Welcome!

Cloud Security Authors: Elizabeth White, Maria C. Horton, Liz McMillan, Ravi Rajamiyer, Pat Romanski

Related Topics: Containers Expo Blog, Microsoft Cloud, Open Source Cloud, @CloudExpo, Cloud Security, SDN Journal

Containers Expo Blog: Article

Can You Trust VDI Storage Benchmarks?

The truth behind VDI benchmarks

by George Crump, Storage Switzerland

VDI (Virtual Desktop Infrastructure) implementation projects are going to be priorities for many IT Managers in 2013 and a key concern will be end-user acceptance. If the users don't embrace their virtual desktops they won't use them and the project is doomed to failure. The key to acceptance is to provide users with an environment that feels the same, performs better and is more reliable than their current stand-alone system. The storage system bears most of the responsibility in delivering that experience.

IT managers who want to capitalize on the opportunity that the virtual desktop environment can focus on two key capabilities when they evaluate storage system vendors. The first is being able to deliver the raw performance that the virtual desktop architecture needs and the second is doing so in the most cost effective way possible. These are two capabilities that are traditionally at odds with each other and not always well-reflected in benchmark testing.

For most organizations the number-one priority for gaining user acceptance is to keep the virtual desktop experience as similar to the physical desktop as possible. Typically, this will mean using persistent desktops, a VDI implementation in which each user's desktop is a stand-alone element in the virtual environment for which they can customize settings and add their own applications just like they could on their physical desktop.

The problem with persistent desktops is that a unique image is created for each desktop or user, which can add up to thousands of images for larger VDI populations. Obviously, allocating storage for thousands of virtual desktops is a high price to pay for maintaining a positive user experience.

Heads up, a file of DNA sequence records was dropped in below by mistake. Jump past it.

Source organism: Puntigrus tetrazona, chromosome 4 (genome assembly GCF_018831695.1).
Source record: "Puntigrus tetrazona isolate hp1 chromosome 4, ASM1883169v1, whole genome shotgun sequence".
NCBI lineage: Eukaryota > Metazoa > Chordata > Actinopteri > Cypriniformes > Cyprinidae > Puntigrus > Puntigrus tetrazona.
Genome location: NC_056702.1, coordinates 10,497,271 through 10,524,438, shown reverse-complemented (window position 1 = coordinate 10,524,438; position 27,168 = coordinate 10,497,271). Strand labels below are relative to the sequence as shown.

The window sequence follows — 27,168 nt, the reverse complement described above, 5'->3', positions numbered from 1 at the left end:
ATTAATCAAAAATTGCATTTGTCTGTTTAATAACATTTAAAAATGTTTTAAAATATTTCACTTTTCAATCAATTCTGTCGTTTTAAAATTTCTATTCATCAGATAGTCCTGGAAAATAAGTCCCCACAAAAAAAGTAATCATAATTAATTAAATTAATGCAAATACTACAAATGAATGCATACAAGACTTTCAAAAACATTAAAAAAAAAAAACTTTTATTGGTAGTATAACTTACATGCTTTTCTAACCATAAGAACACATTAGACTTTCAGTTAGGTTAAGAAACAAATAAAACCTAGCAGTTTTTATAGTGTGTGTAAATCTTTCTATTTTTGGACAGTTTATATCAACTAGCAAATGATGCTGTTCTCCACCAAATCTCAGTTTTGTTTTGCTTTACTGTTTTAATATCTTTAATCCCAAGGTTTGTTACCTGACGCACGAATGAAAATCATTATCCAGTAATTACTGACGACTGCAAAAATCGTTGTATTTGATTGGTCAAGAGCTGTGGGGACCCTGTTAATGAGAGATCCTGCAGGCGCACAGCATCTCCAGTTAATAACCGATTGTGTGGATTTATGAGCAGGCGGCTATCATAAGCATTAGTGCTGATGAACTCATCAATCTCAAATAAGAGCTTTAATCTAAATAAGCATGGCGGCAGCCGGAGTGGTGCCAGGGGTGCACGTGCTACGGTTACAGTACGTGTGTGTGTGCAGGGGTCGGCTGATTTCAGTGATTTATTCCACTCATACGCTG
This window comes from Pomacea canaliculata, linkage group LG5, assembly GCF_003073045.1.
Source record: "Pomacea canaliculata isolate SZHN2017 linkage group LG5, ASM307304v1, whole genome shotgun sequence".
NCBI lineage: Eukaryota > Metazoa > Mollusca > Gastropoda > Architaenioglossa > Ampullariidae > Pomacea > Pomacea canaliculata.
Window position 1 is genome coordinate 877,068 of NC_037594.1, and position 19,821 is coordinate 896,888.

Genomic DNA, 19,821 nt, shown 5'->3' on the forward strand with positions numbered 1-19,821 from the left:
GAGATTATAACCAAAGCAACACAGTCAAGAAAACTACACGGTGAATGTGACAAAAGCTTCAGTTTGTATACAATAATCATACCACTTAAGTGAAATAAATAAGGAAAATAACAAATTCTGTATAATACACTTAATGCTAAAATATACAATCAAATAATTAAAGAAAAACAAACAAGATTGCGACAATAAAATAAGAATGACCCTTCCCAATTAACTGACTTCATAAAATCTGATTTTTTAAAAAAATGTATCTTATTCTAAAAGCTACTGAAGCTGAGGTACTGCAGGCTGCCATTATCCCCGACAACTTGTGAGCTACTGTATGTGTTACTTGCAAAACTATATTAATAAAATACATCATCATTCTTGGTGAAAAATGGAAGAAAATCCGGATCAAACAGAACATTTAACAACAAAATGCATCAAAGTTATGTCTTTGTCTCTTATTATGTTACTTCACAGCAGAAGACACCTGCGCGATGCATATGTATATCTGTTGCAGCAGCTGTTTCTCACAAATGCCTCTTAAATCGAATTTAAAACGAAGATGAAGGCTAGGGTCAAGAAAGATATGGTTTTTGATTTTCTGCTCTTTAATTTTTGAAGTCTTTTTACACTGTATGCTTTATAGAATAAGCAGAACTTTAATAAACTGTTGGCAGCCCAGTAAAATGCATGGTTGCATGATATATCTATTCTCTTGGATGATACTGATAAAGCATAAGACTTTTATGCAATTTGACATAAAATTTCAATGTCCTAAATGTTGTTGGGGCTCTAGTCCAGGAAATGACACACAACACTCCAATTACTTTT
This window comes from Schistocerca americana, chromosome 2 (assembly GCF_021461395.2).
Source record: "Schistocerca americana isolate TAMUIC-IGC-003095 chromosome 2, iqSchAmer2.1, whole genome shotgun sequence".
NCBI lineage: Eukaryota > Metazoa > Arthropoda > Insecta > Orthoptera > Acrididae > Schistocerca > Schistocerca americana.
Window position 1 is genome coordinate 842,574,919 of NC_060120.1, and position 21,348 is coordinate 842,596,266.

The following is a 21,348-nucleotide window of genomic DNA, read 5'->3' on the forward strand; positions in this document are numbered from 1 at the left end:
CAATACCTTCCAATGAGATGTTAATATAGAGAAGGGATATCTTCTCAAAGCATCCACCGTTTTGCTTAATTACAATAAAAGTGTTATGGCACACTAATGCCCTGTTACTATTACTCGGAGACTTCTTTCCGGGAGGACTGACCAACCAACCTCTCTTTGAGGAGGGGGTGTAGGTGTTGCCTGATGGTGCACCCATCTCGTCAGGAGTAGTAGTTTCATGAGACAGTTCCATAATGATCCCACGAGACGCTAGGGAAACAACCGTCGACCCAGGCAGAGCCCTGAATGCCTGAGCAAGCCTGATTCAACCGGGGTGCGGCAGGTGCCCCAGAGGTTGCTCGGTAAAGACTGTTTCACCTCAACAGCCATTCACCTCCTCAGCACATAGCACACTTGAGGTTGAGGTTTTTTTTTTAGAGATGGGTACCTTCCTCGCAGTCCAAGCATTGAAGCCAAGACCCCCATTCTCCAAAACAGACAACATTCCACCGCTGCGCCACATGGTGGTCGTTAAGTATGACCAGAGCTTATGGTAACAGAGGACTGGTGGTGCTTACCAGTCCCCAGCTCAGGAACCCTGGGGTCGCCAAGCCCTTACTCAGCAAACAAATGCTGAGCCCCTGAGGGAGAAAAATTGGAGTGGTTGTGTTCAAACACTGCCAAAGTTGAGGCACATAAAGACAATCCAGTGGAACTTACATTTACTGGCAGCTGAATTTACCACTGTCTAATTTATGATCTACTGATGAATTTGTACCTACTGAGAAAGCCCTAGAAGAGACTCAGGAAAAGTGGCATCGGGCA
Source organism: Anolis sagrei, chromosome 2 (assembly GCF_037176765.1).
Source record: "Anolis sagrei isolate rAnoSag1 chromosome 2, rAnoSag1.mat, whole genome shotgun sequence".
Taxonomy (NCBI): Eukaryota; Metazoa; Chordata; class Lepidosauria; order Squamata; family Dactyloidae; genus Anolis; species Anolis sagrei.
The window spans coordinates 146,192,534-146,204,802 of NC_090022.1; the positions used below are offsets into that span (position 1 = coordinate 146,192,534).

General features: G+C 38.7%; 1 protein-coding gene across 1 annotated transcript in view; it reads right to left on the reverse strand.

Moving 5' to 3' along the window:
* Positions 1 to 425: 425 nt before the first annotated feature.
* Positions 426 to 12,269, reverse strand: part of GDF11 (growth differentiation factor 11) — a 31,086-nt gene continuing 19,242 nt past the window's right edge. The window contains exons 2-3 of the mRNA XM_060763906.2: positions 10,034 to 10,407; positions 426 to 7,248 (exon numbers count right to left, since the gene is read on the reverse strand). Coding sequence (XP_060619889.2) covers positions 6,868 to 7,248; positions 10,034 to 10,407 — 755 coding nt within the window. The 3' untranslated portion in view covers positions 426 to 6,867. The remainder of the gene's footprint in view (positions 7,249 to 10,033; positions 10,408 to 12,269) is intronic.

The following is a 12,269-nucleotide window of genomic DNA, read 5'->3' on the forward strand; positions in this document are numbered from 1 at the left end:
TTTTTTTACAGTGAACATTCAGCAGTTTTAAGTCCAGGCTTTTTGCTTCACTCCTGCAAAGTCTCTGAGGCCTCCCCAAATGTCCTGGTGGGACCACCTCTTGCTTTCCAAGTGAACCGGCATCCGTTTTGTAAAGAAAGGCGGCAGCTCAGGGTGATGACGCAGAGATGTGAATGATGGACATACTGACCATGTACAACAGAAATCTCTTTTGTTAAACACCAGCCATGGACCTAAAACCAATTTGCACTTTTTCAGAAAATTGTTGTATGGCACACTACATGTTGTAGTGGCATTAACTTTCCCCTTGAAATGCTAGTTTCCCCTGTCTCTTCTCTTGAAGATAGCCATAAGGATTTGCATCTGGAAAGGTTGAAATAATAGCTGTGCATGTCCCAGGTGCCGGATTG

In an effort to reduce the amount of storage required for all of these images, virtualized environments have incorporate features such as thin provisioning and linked clones. The goal is to have the storage system deliver a VDI environment that's built from just a few thinly provisioned ‘golden' VDI images, which are then cloned for each user.

As users customize their clones, only the differences between the golden image and the users' VDIs need to be stored. The result is a significant reduction in the total amount of storage required, lowering its overall cost. Also, the small number of golden images allows for much of the VDI read traffic to be served from a flash-based tier or cache.

When a write occurs from a thinly provisioned, cloned virtual desktop more has to happen then just the operation to write that data object. The volume needs to have additional space allocated to it (one write operation), the metadata table that tracks unique branches of the cloned volume has to be updated (another write operation) and some sort of parity data needs to be written, depending on the RAID protection in place. Then, finally, the data object is written. This entire process has to happen with each data change no matter how small.

Herein lays the tradeoff in using these features. While reducing the amount of space required for the VDI images, thin provisioning and cloning increase the demand for high write performance in the storage system. This presents a significant opportunity for storage system vendors who can address these new performance requirements.

Many storage systems that use a mix of flash memory and hard disk technology don't use the higher performing flash for writes; they use it for actively reading data. While these storage systems have storage controllers designed to handle high read loads, the increased write activity generated by thin provisioning and cloning is still going to relatively slow hard disk drives. Because this type of I/O traffic is highly random, the hard drives are constantly "thrashing about". Basically the controller sits idle while it waits for the hard disk to rotate into position to complete each write command. Even systems with an SSD tier or cache may have problems providing adequate performance because they too don't leverage the high speed flash for write traffic.

Due to the high level of thin provisioning and cloning, plus the fact that once a desktop is created a large part of its I/O is write traffic, many cached or tiered systems do not perform well in real-world VDI environments and can provide misleading VDI Benchmark scores.

The Truth Behind VDI Benchmarks